No one knows everything about Microsoft Windows. It’s tens of millions of lines of code. But for more than two decades, Mark Russinovich has come close. He’s the Chief Technology Officer of Microsoft Azure. C‐level officers (CEOs, CIOs, and so on) of companies are rarely people that still grok technology at the deepest levels, but Russinovich does. Rarely is there a smarter person in the room or someone who knows more about a feature. He’s very happy to be looking at code. I told him this during our interview, and he replied, “The details of the technology is what keeps me going!”
I’ve known Russinovich for nearly two decades. For a long time he ran two software companies, Winternals, a for‐profit commercial company, and Sysinternals, a not‐for‐profit freeware company. Both the companies and their software were very popular with techies. Eventually, Microsoft acquired both companies when he went to work for them. Visit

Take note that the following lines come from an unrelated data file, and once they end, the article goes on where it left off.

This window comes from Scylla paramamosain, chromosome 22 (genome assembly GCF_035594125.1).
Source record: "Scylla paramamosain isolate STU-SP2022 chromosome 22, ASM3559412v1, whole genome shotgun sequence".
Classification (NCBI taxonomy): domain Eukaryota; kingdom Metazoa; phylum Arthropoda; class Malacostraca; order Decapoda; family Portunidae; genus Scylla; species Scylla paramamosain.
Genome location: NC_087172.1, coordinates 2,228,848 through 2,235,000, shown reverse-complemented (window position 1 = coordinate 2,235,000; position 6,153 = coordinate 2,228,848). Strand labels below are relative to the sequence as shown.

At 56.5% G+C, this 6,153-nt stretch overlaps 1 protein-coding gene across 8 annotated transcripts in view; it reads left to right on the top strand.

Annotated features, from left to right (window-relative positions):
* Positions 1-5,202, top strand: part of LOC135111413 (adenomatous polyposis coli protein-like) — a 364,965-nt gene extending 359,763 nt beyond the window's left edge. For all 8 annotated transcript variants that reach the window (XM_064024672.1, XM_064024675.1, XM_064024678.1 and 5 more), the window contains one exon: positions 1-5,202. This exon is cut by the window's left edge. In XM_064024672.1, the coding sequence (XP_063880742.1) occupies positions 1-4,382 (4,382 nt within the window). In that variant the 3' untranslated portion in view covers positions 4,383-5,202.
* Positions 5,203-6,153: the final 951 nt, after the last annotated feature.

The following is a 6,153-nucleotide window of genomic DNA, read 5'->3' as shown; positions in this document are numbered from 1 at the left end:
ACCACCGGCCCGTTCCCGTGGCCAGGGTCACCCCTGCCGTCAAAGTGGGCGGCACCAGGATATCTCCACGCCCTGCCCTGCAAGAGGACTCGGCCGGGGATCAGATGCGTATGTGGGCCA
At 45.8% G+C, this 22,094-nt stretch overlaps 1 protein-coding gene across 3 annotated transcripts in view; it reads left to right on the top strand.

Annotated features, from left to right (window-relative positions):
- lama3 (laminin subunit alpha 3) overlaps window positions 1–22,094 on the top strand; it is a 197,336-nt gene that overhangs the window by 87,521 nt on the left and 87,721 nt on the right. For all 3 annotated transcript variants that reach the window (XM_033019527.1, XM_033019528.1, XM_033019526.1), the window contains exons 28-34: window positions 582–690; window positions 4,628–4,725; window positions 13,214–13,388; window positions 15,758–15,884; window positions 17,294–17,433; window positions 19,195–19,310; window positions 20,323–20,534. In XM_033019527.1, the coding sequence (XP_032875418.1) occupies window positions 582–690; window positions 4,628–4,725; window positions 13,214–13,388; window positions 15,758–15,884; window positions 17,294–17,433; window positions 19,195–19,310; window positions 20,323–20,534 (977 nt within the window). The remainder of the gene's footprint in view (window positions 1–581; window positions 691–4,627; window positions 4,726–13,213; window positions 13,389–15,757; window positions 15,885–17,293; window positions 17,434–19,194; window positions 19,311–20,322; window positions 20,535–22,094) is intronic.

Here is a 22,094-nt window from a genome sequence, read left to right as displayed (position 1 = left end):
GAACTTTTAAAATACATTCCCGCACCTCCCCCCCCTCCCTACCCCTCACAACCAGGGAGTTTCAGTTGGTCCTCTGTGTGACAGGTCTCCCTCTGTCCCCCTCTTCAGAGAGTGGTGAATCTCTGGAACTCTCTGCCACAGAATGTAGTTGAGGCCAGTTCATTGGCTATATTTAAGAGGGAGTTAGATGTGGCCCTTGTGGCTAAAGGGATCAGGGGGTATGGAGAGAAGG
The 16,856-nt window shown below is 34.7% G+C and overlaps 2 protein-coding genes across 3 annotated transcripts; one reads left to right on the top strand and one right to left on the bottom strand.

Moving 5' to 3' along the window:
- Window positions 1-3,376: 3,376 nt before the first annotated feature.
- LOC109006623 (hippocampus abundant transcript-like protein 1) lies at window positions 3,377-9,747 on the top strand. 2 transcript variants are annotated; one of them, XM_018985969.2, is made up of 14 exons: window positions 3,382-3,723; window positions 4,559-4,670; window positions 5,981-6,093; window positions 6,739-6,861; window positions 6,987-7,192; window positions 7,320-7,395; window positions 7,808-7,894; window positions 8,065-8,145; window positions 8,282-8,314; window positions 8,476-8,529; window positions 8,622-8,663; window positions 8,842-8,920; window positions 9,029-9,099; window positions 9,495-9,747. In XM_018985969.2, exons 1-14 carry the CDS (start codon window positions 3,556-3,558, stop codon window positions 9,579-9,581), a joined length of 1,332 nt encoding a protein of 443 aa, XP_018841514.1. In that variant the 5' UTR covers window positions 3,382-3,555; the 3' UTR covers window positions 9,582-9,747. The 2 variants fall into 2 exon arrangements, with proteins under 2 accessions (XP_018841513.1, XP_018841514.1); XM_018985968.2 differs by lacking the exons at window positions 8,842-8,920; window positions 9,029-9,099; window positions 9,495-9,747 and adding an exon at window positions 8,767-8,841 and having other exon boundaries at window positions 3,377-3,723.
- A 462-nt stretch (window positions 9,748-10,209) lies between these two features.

http://www.sysinternals.com to see the cool utilities he created and Microsoft still offers and updates today. Russinovich has always been a techie’s techie, and he is not afraid of controversy when finding the truth during his technical investigations.
I even distinctly remember being with him at a restaurant dinner table back in 2005 (neither of us were Microsoft employees at the time) when the news of his Sony BMG rootkit scandal discovery went viral. Russinovich had discovered that when a Sony music CD was placed inside of a computer ...